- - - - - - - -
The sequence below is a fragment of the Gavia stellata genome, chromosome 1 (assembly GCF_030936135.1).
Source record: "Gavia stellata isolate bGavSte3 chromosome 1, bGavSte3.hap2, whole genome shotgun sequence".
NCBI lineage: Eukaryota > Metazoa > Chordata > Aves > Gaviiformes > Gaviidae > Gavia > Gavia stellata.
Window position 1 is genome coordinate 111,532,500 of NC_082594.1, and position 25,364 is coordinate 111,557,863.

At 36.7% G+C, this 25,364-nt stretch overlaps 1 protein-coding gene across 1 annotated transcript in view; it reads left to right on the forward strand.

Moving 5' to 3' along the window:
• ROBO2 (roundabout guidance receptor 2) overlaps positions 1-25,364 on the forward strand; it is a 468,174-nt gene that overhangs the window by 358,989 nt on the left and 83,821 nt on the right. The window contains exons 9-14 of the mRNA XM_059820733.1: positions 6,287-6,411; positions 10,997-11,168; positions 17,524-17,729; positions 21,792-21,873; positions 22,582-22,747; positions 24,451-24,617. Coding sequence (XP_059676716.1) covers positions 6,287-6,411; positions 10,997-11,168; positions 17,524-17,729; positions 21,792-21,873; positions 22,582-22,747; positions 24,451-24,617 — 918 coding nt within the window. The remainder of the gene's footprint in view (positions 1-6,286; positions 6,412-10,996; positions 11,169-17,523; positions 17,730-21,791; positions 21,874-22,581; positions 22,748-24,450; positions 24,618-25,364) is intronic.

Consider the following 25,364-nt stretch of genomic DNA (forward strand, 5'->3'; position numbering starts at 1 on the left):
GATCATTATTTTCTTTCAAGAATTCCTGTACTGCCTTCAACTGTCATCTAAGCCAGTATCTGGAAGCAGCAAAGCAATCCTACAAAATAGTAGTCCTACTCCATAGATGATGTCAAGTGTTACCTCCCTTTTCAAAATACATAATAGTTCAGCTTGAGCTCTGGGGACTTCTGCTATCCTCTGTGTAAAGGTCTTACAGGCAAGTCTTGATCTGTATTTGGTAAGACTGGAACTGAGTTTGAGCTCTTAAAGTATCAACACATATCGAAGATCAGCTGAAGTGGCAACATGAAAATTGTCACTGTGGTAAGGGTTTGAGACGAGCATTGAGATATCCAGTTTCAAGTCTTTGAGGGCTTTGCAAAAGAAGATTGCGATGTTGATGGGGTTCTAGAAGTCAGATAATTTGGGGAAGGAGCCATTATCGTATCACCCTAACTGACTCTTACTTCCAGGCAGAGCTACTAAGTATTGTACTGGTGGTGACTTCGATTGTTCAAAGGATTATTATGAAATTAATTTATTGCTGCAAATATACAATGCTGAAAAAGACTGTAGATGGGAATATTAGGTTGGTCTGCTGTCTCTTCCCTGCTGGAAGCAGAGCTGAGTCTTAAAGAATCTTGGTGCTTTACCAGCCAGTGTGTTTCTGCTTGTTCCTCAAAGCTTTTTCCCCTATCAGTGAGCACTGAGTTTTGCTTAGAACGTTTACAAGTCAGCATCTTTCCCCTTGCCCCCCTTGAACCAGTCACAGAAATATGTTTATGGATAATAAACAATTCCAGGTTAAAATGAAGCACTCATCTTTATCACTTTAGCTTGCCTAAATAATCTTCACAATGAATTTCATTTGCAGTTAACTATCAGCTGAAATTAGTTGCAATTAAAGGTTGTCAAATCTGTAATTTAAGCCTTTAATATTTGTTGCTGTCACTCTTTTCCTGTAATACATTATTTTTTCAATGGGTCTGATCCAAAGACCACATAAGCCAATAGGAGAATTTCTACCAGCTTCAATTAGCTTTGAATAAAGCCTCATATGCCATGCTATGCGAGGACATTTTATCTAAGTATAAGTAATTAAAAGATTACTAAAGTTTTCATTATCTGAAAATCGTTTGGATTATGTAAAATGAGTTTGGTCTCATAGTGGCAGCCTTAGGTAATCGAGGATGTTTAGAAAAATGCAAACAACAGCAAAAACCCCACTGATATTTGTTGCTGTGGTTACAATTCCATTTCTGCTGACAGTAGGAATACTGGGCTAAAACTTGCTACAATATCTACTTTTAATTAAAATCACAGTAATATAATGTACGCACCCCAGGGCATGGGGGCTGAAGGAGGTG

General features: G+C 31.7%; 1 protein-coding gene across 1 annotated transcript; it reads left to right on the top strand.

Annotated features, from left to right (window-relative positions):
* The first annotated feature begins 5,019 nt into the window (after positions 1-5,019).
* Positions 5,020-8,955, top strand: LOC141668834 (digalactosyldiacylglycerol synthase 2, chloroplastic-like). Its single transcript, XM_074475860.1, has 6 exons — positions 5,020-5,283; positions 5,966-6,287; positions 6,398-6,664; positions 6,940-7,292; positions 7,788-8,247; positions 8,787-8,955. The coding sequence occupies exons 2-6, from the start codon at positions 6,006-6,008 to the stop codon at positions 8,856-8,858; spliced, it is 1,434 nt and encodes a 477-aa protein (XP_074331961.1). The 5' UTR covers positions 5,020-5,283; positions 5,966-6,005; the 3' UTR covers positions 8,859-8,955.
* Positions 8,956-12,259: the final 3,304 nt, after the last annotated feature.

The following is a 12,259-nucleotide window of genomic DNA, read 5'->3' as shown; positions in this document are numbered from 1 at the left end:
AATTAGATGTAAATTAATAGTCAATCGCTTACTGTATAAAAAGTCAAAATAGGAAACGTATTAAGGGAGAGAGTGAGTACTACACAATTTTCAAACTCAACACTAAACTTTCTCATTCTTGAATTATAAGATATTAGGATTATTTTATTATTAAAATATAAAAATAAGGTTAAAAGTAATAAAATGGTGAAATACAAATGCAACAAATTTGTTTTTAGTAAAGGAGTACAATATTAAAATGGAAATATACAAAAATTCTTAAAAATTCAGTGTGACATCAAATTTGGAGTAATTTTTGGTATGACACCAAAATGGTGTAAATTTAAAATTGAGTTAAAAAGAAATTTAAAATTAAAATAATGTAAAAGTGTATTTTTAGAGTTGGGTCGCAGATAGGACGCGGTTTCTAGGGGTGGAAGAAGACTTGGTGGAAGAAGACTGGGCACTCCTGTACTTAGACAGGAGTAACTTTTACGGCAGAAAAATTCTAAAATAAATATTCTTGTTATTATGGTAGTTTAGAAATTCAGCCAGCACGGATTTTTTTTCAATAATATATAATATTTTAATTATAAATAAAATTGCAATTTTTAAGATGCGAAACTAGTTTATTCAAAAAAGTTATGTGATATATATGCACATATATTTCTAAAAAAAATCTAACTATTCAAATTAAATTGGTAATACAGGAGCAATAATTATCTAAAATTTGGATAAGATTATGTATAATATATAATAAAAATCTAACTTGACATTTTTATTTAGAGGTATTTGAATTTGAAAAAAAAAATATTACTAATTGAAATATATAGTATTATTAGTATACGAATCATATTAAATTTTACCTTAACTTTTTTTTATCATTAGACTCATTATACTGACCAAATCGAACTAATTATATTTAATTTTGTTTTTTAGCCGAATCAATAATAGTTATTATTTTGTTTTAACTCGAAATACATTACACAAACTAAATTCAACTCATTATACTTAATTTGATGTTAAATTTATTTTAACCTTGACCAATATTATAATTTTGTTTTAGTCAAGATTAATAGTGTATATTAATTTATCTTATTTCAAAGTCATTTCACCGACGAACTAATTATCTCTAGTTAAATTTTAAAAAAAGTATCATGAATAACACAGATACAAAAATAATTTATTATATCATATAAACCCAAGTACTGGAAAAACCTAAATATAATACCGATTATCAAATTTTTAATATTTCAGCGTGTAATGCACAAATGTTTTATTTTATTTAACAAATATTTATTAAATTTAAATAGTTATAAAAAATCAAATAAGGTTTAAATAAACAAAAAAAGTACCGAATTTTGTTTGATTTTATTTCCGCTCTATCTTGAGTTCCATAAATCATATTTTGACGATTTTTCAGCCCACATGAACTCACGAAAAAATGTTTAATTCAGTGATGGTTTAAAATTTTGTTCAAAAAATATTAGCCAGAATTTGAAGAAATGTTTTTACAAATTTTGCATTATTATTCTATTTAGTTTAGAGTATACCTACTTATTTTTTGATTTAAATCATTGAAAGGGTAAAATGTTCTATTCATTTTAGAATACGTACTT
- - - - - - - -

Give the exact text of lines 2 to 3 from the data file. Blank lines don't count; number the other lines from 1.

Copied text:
Source record: "Gavia stellata isolate bGavSte3 chromosome 1, bGavSte3.hap2, whole genome shotgun sequence".
NCBI lineage: Eukaryota > Metazoa > Chordata > Aves > Gaviiformes > Gaviidae > Gavia > Gavia stellata.